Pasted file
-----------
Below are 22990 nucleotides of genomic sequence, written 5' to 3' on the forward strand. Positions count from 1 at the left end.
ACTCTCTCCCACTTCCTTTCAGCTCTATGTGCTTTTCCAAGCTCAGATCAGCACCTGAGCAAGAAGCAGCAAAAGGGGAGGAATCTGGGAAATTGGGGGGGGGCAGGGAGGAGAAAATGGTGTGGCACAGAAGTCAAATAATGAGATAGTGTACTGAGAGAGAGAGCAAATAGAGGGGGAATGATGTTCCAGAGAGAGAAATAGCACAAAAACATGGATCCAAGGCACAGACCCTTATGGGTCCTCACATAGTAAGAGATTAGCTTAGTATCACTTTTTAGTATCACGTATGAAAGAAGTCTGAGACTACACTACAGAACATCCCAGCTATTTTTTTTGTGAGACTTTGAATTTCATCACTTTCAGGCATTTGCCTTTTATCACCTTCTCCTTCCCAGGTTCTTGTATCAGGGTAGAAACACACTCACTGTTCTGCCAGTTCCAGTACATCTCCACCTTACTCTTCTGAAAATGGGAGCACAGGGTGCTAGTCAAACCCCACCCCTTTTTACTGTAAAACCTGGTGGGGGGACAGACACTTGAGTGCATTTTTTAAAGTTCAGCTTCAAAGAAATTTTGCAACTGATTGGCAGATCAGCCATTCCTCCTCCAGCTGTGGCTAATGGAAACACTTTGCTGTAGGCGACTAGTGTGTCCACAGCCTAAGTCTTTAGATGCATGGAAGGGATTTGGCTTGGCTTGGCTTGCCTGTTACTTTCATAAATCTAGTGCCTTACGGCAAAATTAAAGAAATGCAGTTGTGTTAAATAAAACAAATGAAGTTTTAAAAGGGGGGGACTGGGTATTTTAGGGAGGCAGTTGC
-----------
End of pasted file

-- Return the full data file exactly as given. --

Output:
Below are 22990 nucleotides of genomic sequence, written 5' to 3' on the forward strand. Positions count from 1 at the left end.
ACTCTCTCCCACTTCCTTTCAGCTCTATGTGCTTTTCCAAGCTCAGATCAGCACCTGAGCAAGAAGCAGCAAAAGGGGAGGAATCTGGGAAATTGGGGGGGGGCAGGGAGGAGAAAATGGTGTGGCACAGAAGTCAAATAATGAGATAGTGTACTGAGAGAGAGAGCAAATAGAGGGGGAATGATGTTCCAGAGAGAGAAATAGCACAAAAACATGGATCCAAGGCACAGACCCTTATGGGTCCTCACATAGTAAGAGATTAGCTTAGTATCACTTTTTAGTATCACGTATGAAAGAAGTCTGAGACTACACTACAGAACATCCCAGCTATTTTTTTTGTGAGACTTTGAATTTCATCACTTTCAGGCATTTGCCTTTTATCACCTTCTCCTTCCCAGGTTCTTGTATCAGGGTAGAAACACACTCACTGTTCTGCCAGTTCCAGTACATCTCCACCTTACTCTTCTGAAAATGGGAGCACAGGGTGCTAGTCAAACCCCACCCCTTTTTACTGTAAAACCTGGTGGGGGGACAGACACTTGAGTGCATTTTTTAAAGTTCAGCTTCAAAGAAATTTTGCAACTGATTGGCAGATCAGCCATTCCTCCTCCAGCTGTGGCTAATGGAAACACTTTGCTGTAGGCGACTAGTGTGTCCACAGCCTAAGTCTTTAGATGCATGGAAGGGATTTGGCTTGGCTTGGCTTGCCTGTTACTTTCATAAATCTAGTGCCTTACGGCAAAATTAAAGAAATGCAGTTGTGTTAAATAAAACAAATGAAGTTTTAAAAGGGGGGGACTGGGTATTTTAGGGAGGCAGTTGC